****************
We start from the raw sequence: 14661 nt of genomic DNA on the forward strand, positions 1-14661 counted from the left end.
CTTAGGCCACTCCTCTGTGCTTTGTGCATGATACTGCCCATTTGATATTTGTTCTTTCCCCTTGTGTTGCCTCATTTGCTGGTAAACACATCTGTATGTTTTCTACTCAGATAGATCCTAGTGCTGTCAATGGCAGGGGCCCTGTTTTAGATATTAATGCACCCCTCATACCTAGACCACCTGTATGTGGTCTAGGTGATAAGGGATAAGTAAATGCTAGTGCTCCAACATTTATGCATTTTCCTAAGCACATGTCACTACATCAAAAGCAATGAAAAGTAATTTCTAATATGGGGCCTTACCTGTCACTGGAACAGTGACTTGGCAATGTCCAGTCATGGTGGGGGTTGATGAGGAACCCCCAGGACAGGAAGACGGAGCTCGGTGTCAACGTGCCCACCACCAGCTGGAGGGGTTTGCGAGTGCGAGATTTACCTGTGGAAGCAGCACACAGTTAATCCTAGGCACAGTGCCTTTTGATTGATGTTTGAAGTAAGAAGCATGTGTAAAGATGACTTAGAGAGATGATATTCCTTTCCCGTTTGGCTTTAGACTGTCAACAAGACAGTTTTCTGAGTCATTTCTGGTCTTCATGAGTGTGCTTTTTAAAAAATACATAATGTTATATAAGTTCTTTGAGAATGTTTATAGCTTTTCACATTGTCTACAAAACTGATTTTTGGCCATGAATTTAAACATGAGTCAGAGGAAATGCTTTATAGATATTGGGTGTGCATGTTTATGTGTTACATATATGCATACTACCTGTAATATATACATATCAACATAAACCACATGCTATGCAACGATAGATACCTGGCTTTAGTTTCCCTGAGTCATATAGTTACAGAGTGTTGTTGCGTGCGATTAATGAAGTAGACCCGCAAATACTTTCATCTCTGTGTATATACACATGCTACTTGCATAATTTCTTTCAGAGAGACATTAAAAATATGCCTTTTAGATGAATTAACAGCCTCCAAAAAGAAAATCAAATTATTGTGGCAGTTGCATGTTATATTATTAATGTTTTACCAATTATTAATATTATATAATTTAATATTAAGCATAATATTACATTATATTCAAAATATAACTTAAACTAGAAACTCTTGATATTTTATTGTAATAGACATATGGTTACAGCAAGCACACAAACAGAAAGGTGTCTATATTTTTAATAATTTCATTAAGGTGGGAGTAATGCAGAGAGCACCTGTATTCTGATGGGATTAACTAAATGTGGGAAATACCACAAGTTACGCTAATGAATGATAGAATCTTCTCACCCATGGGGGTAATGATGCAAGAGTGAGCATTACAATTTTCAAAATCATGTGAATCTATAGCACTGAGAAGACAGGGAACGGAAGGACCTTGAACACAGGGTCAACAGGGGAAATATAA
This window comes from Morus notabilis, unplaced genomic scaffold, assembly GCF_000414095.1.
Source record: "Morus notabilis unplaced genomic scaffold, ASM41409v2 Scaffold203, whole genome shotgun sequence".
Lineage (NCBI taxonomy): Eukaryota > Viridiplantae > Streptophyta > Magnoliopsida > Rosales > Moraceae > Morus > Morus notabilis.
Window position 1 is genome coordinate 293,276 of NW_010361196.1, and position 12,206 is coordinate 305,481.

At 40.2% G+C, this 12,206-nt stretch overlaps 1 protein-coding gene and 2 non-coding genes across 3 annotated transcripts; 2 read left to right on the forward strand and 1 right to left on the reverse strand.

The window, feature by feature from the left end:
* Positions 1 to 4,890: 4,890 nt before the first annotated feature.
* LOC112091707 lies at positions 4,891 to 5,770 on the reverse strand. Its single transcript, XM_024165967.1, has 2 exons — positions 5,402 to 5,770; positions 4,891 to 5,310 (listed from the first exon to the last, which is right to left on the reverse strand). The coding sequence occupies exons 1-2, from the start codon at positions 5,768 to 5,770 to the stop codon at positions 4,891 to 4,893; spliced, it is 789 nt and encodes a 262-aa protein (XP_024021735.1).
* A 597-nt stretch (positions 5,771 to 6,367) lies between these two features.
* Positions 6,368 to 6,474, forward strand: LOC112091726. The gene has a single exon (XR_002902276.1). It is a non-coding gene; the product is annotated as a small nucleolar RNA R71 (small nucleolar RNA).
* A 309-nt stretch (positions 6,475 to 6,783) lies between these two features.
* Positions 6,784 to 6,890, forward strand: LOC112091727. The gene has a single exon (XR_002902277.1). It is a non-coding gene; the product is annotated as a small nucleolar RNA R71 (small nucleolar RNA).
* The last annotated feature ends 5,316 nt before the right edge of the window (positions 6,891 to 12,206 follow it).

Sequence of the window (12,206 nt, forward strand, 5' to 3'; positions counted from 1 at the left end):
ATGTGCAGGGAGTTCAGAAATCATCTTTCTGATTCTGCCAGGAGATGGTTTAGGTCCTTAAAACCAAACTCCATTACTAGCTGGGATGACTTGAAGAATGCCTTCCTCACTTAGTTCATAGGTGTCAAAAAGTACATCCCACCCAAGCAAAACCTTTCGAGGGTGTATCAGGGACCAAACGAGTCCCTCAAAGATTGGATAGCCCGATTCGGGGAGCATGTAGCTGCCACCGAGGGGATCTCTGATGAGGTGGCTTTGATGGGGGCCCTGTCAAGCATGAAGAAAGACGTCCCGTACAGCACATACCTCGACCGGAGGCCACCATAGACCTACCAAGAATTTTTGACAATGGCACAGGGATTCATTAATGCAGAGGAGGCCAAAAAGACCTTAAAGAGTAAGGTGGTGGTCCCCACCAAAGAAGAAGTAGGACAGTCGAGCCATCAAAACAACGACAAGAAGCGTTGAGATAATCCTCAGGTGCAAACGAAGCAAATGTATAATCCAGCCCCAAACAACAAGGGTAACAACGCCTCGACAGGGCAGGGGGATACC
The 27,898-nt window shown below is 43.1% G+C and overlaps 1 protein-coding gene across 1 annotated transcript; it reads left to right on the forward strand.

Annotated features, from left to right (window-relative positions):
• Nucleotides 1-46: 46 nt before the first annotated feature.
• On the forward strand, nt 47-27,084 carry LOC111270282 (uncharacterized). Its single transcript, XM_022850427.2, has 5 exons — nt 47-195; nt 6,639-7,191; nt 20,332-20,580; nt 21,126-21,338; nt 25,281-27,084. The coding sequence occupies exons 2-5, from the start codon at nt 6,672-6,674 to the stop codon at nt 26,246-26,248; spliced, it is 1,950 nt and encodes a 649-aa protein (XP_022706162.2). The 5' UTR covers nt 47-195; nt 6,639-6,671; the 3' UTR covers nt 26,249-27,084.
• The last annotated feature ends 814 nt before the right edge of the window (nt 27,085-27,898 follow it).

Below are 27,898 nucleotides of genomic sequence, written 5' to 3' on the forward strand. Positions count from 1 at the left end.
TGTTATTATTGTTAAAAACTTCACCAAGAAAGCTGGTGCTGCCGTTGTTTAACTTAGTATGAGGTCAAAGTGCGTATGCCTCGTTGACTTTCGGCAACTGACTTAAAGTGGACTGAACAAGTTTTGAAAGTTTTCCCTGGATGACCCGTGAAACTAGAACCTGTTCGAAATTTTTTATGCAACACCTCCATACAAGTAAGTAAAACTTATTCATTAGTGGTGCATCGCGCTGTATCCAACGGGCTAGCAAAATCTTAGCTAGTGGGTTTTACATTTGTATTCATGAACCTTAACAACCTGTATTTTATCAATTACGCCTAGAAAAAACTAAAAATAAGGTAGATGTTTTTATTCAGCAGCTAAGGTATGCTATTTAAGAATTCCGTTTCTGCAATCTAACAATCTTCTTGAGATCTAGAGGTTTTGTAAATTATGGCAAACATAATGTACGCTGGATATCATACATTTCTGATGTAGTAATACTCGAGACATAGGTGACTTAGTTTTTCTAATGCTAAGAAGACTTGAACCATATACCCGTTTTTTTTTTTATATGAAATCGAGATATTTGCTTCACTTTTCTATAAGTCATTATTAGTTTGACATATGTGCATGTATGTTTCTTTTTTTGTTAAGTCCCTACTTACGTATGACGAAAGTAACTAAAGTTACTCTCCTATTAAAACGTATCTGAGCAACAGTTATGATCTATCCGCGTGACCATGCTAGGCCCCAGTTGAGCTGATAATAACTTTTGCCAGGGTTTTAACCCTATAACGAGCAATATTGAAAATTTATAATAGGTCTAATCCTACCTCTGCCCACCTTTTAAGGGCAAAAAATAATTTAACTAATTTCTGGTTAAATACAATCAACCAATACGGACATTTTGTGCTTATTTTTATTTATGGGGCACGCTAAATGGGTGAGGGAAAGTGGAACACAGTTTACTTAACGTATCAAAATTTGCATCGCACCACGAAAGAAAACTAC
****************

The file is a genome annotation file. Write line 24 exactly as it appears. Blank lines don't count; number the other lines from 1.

TGTTATTATTGTTAAAAACTTCACCAAGAAAGCTGGTGCTGCCGTTGTTTAACTTAGTATGAGGTCAAAGTGCGTATGCCTCGTTGACTTTCGGCAACTGACTTAAAGTGGACTGAACAAGTTTTGAAAGTTTTCCCTGGATGACCCGTGAAACTAGAACCTGTTCGAAATTTTTTATGCAACACCTCCATACAAGTAAGTAAAACTTATTCATTAGTGGTGCATCGCGCTGTATCCAACGGGCTAGCAAAATCTTAGCTAGTGGGTTTTACATTTGTATTCATGAACCTTAACAACCTGTATTTTATCAATTACGCCTAGAAAAAACTAAAAATAAGGTAGATGTTTTTATTCAGCAGCTAAGGTATGCTATTTAAGAATTCCGTTTCTGCAATCTAACAATCTTCTTGAGATCTAGAGGTTTTGTAAATTATGGCAAACATAATGTACGCTGGATATCATACATTTCTGATGTAGTAATACTCGAGACATAGGTGACTTAGTTTTTCTAATGCTAAGAAGACTTGAACCATATACCCGTTTTTTTTTTTATATGAAATCGAGATATTTGCTTCACTTTTCTATAAGTCATTATTAGTTTGACATATGTGCATGTATGTTTCTTTTTTTGTTAAGTCCCTACTTACGTATGACGAAAGTAACTAAAGTTACTCTCCTATTAAAACGTATCTGAGCAACAGTTATGATCTATCCGCGTGACCATGCTAGGCCCCAGTTGAGCTGATAATAACTTTTGCCAGGGTTTTAACCCTATAACGAGCAATATTGAAAATTTATAATAGGTCTAATCCTACCTCTGCCCACCTTTTAAGGGCAAAAAATAATTTAACTAATTTCTGGTTAAATACAATCAACCAATACGGACATTTTGTGCTTATTTTTATTTATGGGGCACGCTAAATGGGTGAGGGAAAGTGGAACACAGTTTACTTAACGTATCAAAATTTGCATCGCACCACGAAAGAAAACTAC